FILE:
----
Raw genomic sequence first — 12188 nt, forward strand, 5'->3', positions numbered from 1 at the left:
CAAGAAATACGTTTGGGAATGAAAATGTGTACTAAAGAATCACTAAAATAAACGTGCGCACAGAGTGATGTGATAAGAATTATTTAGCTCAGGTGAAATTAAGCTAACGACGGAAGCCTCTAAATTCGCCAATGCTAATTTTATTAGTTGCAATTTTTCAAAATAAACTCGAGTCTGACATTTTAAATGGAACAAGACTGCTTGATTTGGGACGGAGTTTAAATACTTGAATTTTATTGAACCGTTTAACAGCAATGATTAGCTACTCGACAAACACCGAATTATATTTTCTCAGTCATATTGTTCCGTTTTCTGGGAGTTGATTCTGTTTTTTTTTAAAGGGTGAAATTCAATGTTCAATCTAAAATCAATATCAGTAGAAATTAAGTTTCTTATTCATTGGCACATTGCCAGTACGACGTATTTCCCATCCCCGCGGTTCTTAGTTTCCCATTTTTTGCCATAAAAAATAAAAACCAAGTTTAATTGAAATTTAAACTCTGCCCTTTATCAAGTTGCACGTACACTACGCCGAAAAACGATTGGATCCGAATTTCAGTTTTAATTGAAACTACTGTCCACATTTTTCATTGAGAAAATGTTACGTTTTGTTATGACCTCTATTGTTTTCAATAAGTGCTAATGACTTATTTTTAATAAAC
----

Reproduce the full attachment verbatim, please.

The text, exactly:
Raw genomic sequence first — 12188 nt, forward strand, 5'->3', positions numbered from 1 at the left:
CAAGAAATACGTTTGGGAATGAAAATGTGTACTAAAGAATCACTAAAATAAACGTGCGCACAGAGTGATGTGATAAGAATTATTTAGCTCAGGTGAAATTAAGCTAACGACGGAAGCCTCTAAATTCGCCAATGCTAATTTTATTAGTTGCAATTTTTCAAAATAAACTCGAGTCTGACATTTTAAATGGAACAAGACTGCTTGATTTGGGACGGAGTTTAAATACTTGAATTTTATTGAACCGTTTAACAGCAATGATTAGCTACTCGACAAACACCGAATTATATTTTCTCAGTCATATTGTTCCGTTTTCTGGGAGTTGATTCTGTTTTTTTTTAAAGGGTGAAATTCAATGTTCAATCTAAAATCAATATCAGTAGAAATTAAGTTTCTTATTCATTGGCACATTGCCAGTACGACGTATTTCCCATCCCCGCGGTTCTTAGTTTCCCATTTTTTGCCATAAAAAATAAAAACCAAGTTTAATTGAAATTTAAACTCTGCCCTTTATCAAGTTGCACGTACACTACGCCGAAAAACGATTGGATCCGAATTTCAGTTTTAATTGAAACTACTGTCCACATTTTTCATTGAGAAAATGTTACGTTTTGTTATGACCTCTATTGTTTTCAATAAGTGCTAATGACTTATTTTTAATAAAC